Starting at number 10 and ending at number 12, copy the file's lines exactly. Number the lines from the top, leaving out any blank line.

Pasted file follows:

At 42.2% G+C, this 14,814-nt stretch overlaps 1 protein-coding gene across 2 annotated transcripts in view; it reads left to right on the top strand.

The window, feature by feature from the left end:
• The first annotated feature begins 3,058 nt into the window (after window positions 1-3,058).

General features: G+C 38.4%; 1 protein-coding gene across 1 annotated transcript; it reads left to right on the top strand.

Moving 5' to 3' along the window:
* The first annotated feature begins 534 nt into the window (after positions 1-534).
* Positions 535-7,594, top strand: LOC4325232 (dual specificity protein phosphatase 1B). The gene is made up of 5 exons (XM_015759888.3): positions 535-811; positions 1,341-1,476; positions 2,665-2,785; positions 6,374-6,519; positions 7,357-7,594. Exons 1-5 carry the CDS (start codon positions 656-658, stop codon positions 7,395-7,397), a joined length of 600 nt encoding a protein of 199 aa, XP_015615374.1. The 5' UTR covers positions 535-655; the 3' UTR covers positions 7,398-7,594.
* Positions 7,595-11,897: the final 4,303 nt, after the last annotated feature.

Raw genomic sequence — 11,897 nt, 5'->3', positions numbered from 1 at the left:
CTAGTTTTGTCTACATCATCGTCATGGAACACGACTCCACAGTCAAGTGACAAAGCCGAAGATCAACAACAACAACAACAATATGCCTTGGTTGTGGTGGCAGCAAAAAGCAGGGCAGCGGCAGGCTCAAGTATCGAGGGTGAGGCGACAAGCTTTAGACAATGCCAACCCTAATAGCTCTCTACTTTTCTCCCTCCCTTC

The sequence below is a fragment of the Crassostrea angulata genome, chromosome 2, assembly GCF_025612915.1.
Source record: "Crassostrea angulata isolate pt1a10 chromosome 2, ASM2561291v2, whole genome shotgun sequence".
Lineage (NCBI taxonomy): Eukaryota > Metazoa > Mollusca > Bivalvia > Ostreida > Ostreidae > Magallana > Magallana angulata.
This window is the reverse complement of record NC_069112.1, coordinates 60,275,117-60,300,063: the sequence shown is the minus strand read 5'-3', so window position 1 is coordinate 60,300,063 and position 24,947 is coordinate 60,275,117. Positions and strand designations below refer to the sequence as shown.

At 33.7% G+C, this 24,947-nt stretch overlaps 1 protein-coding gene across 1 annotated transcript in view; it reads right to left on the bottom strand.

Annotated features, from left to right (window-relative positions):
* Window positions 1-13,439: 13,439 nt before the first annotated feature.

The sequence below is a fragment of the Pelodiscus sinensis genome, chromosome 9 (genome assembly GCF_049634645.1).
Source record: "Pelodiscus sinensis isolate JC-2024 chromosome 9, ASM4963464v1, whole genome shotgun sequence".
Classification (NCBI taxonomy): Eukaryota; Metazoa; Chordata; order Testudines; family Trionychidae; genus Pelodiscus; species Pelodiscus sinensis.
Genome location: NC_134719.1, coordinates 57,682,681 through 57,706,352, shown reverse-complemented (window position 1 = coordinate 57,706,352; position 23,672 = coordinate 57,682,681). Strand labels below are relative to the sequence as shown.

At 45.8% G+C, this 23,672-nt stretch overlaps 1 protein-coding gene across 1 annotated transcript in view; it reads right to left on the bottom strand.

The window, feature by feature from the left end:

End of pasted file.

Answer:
CTAGTTTTGTCTACATCATCGTCATGGAACACGACTCCACAGTCAAGTGACAAAGCCGAAGATCAACAACAACAACAACAATATGCCTTGGTTGTGGTGGCAGCAAAAAGCAGGGCAGCGGCAGGCTCAAGTATCGAGGGTGAGGCGACAAGCTTTAGACAATGCCAACCCTAATAGCTCTCTACTTTTCTCCCTCCCTTC

The sequence below is a fragment of the Crassostrea angulata genome, chromosome 2, assembly GCF_025612915.1.
Source record: "Crassostrea angulata isolate pt1a10 chromosome 2, ASM2561291v2, whole genome shotgun sequence".